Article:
Good leaders and good managers are not often the same person, the few people that excel at both tend to be overwhelmingly successful in achieving their goals. Management and leadership skills are in some ways very opposite from one another, short vs. long term, big picture vs. detail oriented, etc. It can be very difficult for one to split their time between the two and excel at both. Often organizations that succeed have a mix of individuals, some who excel at leadership and some who excel at management.

While it's good for anyone to clearly understand which they excel at more, being aware of the other characteristics is important. Just knowing what it takes to be a good leader can make you more aware of yourself even if you know you tend to be an excellent manager. Understanding the differences between leadership and. management can ensure you see where you can improve and what else you should be thinking about, and not assume you are simply excellent at both. Ultimately this can make you both a better leader and a better manager.

84
Business & Entrepreneurship / Venture Capital vs Crowdfunding
« on: April 20, 2017, 06:08:46 PM »
The primary difference between venture capital and crowdfunding is simply equity. Venture capitalists acquire equity in the startup. Crowdfunders do not. Instead, crowdfunding is much more like a high-risk pre-order platform, where there's a reasonable probability that the startup may fail to deliver the pre-order.

Read more: http://www.businessdictionary.com/definition/venture-capital.html

85
The primary differences between VC vs seed & angel investing are timing in the company's lifecycle, monetary size, and deal structure.

Timing. Venture capital is typically not used for extremely early funding. Instead, these rounds are often called "Series AA," or "Pre-A" rounds, and include funding from friends & family, angel investors, and seed stage financing syndicates and firms. Venture capital firms usually get involved at the Series A round and after (all happening after the AA or Pre-A rounds). Although both VC and seed/angel investing are high risk investments, seed & angel investing usually happen in the earliest stages of a startup when the risk is ultra-high.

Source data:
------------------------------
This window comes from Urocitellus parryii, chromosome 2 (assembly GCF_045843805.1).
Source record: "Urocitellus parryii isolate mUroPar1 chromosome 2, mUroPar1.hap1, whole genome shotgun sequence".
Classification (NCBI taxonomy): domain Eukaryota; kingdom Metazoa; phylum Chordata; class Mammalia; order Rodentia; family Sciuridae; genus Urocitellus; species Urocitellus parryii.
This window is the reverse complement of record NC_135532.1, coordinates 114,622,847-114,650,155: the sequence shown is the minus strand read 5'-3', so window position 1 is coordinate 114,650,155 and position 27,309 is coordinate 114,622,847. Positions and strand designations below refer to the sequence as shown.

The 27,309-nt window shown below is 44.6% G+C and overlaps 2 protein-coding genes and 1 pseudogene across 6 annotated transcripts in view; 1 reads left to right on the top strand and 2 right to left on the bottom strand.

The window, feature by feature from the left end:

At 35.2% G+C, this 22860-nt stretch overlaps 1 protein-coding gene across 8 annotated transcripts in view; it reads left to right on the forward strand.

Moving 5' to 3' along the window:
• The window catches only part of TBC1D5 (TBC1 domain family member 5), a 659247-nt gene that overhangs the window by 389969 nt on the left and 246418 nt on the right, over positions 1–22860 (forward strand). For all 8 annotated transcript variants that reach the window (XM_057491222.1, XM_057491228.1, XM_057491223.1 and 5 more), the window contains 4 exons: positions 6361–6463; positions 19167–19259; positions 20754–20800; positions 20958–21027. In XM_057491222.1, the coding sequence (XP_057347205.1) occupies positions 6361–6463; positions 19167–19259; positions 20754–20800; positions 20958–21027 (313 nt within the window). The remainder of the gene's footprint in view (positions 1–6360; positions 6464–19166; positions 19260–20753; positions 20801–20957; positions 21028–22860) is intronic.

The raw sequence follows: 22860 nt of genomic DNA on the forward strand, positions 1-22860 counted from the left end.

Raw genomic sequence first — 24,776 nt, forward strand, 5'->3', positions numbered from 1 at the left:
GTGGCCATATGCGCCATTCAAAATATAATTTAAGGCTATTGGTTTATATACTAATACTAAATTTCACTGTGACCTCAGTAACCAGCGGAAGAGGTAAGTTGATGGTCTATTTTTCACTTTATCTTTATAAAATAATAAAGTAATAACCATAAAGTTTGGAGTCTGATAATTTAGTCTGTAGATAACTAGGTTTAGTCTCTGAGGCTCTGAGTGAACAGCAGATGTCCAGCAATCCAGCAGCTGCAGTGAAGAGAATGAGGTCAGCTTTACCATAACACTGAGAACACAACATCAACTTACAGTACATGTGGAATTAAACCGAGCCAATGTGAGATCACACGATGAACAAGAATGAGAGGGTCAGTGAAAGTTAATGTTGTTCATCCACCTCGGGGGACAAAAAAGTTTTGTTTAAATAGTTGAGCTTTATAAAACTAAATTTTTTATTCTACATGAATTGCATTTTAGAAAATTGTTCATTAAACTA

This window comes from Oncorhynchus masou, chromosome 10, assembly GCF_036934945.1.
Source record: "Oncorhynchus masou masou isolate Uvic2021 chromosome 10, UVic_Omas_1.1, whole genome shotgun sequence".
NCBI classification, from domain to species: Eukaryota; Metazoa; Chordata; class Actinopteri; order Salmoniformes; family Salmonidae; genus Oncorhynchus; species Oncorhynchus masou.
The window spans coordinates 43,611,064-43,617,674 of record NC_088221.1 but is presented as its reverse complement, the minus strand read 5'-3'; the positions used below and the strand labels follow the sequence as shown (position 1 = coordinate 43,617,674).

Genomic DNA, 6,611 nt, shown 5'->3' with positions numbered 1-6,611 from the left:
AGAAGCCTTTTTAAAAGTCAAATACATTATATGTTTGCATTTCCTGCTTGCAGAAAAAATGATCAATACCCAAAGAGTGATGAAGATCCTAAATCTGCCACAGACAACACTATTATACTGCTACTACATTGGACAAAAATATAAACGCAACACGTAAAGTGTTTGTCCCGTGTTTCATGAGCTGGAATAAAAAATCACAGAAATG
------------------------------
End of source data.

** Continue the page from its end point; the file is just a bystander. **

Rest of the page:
Funding Amounts. Venture capital also usually starts with companies that are slightly more mature (although not necessarily profitable), with higher valuations, and higher funding amounts. Funding amounts in angel & seed investing typically range from a couple thousand USD through to one million USD, while venture capital is usually millions, tens of millions, or even hundreds of millions of dollars.

Deal Structure. Angel investing also frequently uses different deal structures than VC, although this is primarily to reduce legal costs, cut transaction overhead, and rapidly accelerate the rate at which the startup and angel investor can agree on terms. Some of these alternative structures include convertible notes and SAFEs ("simple agreement for future equity"). Unlike venture capital, convertible notes and SAFEs don't actually transfer equity in the company to the investor until a later date, and in the case of failed startups, sometimes not even at all.

Read more: http://www.businessdictionary.com/definition/venture-capital.html

86
Business & Entrepreneurship / venture capital
« on: April 20, 2017, 06:07:45 PM »
Venture Capital vs Loans

Although loans and venture capital are both common methods for funding businesses, venture capital is very different from a loan.